Indian Journal of Social Psychiatry

DEBATE/PERSPECTIVE/VIEWPOINT
Year
: 2018  |  Volume : 34  |  Issue : 5  |  Page : 11--16

Psychosis and related disorders in international classification of Disease-11 and their relationship to diagnostic and statistical Manual-5 and international classification of Disease-10


Abid Choudry1, Saeed Farooq2,  
1 Early Intervention, Worcester Health and Care NHS Trust, Forward Thinking Birmingham, Birmingham, England, UK
2 Early Intervention, Research Institute for Primary Care and Health Sciences, Keele University; Early Intervention, Staffordshire University; Research Institute for Primary Care and Health Sciences, Keele University, Keele, England, UK

Correspondence Address:
Dr. Abid Choudry
Worcester Health and Care NHS Trust, Forward Thinking Birmingham, Raddlebarn Road, Selly Oak, B29 6JB
UK

Abstract

The two main classification systems, International Classification of disease (ICD) and diagnostic and statistical manual (DSM) have recently been revised. The revision of DSM-IV by the American Psychiatric Association is complete and DSM-5 has already arrived. The draft ICD-11 diagnostic guidelines for mental disorders are nearly complete and will soon be published as ICD-11. In this article we will briefly discuss the challenges in classifying psychotic disorders, the revised classification of these disorders in ICD-11 and how this differs from ICD-10 and DSM-5. Several changes to the classification of schizophrenia and other psychotic disorders have been made to increase the reliability, clinical use and validity of the diagnostic classification which are considered here.



How to cite this article:
Choudry A, Farooq S. Psychosis and related disorders in international classification of Disease-11 and their relationship to diagnostic and statistical Manual-5 and international classification of Disease-10.Indian J Soc Psychiatry 2018;34:11-16


How to cite this URL:
Choudry A, Farooq S. Psychosis and related disorders in international classification of Disease-11 and their relationship to diagnostic and statistical Manual-5 and international classification of Disease-10. Indian J Soc Psychiatry [serial online] 2018 [cited 2019 Apr 23 ];34:11-16
Available from: http://www.indjsp.org/text.asp?2018/34/5/11/245839


Full Text



 Introduction



The two main classification systems, i.e., international classification of disease (ICD) and diagnostic and statistical manual (DSM) have recently been revised. The DSM-5 has already arrived, while the draft ICD-11 diagnostic guidelines for mental disorders are nearly complete. In this article, we will briefly discuss the challenges in classifying psychotic disorders, the revised classification of these disorders in ICD-11, and how this differs from ICD-10 and DSM-5.

There are number of challenges in the classification of psychiatric disorders, and classifying psychosis epitomizes these challenges. The nomenclature of the core category of schizophrenia is itself not universally acceptable. The Japanese classification has already renamed schizophrenia as “integration disorder.”[1] Translation of the word “schizophrenia” to Japanese “seishin-bunretsu-byo” means “mind-split-disease.” The new term to replace schizophrenia “togo shitchosho,” which means “integration disorder,” is considered more positive for users and carers. Whether changing the name of a diagnostic concept will have any effect on the stigma remains to be seen, but it highlights the challenges associated with the classification of psychiatric disorders.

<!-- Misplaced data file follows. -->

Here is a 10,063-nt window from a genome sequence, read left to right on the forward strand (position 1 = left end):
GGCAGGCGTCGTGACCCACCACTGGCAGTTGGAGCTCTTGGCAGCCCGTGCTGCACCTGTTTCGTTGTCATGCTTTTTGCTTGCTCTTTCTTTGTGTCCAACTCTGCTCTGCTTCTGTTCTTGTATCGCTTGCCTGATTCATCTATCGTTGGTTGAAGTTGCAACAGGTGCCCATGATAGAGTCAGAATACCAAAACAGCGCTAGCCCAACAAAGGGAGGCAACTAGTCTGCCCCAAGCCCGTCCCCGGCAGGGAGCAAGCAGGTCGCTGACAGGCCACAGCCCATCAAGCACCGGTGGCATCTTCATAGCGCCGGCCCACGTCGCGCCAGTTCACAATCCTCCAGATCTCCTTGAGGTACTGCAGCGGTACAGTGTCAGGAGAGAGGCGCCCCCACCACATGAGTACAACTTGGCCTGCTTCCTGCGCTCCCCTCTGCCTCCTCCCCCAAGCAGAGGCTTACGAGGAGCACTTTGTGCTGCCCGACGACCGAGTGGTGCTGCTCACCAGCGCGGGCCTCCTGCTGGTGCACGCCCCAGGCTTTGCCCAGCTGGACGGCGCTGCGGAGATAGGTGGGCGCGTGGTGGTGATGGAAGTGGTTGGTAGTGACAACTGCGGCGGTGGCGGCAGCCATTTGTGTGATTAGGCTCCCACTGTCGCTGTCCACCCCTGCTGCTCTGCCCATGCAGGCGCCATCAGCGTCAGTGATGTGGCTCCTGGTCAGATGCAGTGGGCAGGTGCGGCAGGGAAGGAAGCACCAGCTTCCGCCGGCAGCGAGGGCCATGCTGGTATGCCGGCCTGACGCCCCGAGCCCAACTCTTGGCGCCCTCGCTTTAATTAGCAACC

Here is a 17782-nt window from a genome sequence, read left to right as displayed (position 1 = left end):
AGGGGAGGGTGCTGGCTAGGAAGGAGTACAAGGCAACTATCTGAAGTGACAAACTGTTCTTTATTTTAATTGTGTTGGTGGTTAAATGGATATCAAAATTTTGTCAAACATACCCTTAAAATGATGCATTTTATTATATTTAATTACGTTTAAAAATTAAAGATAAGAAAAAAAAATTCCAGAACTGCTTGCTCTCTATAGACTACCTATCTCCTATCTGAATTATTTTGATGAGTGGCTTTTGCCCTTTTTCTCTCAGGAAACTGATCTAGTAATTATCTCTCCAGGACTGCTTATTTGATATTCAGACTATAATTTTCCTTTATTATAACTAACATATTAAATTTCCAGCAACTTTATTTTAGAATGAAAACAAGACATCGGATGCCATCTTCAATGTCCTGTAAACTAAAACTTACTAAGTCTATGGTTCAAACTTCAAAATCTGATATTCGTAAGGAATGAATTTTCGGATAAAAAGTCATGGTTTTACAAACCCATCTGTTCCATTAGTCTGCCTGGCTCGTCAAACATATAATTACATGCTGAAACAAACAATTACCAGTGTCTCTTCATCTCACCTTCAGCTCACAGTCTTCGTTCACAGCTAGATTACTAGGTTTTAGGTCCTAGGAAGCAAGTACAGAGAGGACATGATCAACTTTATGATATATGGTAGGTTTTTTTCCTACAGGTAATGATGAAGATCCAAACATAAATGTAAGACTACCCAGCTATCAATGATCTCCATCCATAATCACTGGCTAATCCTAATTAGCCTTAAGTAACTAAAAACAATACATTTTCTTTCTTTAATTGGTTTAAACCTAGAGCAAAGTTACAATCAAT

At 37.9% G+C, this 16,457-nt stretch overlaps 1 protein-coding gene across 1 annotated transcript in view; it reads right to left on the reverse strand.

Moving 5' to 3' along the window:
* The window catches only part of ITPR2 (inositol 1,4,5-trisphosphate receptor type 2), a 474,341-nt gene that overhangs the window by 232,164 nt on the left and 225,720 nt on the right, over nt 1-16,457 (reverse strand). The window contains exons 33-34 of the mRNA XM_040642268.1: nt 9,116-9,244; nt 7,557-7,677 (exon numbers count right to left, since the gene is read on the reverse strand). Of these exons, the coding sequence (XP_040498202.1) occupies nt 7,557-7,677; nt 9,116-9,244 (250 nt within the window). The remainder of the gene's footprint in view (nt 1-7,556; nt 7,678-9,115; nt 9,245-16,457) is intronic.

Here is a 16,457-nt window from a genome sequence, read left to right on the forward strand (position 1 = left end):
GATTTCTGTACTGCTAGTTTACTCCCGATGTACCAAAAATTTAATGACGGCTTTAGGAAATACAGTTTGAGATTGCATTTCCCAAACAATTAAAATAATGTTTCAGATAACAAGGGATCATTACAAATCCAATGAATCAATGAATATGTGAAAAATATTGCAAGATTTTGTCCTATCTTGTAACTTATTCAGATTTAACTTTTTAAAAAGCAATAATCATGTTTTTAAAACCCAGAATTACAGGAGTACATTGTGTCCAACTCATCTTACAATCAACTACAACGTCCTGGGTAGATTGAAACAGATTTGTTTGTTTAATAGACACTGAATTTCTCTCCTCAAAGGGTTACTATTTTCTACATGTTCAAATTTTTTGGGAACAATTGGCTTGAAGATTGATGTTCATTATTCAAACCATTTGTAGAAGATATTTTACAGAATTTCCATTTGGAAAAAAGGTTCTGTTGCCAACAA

Psychosis is a clinical syndrome, not a nosological entity. The term “psychosis” has been used for about 170 years[2] and still seems to serve a useful function as it is retained in the draft ICD-11 as well as DSM-5. The clinical syndrome is characterized by several “psychotic” symptoms such as delusions and hallucinations and lack of insight; however, a clearly operationalized definition of the term “psychosis” is still lacking.

 Issues Regarding Psychosis and Related Disorders in International Classification of Disease-10



The current construct of schizophrenia is derived from Kraepelin's formulation of dementia praecox in the late 19th century. Definitions of schizophrenia included in ICD-10 and DSM-IV are based on the Kraepelinian dichotomy focusing on its chronic course. Gradually, pathophysiological and etiological factors relevant to schizophrenia have become clearer.[3],[4]

The classical subtypes of schizophrenia provided a poor description of its heterogeneity with only the paranoid and undifferentiated subtypes being used more frequently[5],[6] in clinical practice; further, their longitudinal stability was found to be low. Moreover, the ICD-10 construct of schizophrenia was criticized for not adequately describing major psychopathological dimensions of the condition.[6] The DSM-5 as well as draft ICD-11 have replaced subtypes of schizophrenia with dimensional classification.

In ICD-10, the boundaries between schizophrenia, schizoaffective disorder, and mood disorder were not clearly differentiated. This could result in patients with schizophrenia and mood disorder receiving an inappropriate diagnosis of schizoaffective disorder.[7],[8]

Other problems with the ICD-10 diagnostic guidelines included the significance given to Schneider's first-rank symptoms particularly bizarre delusions.[9],[10] The construct also did not appear to closely connect with findings in relation to neurobiological markers[4] and genetics[3],[11] or with specific pharmacological treatments.[12]

 Psychosis and Related Disorders in International Classification of Disease-11



Following is a summary of the major diagnostic categories in psychosis and related disorders in proposed ICD-11 draft and how these differ from ICD-10. The structure proposed for ICD-11 block on “Schizophrenia spectrum and other primary psychotic disorders” includes the following categories:

SchizophreniaSchizoaffective disorderAcute and transient psychotic disorders (ATPD)Schizotypal disorderDelusional disorderOther primary psychotic disorders.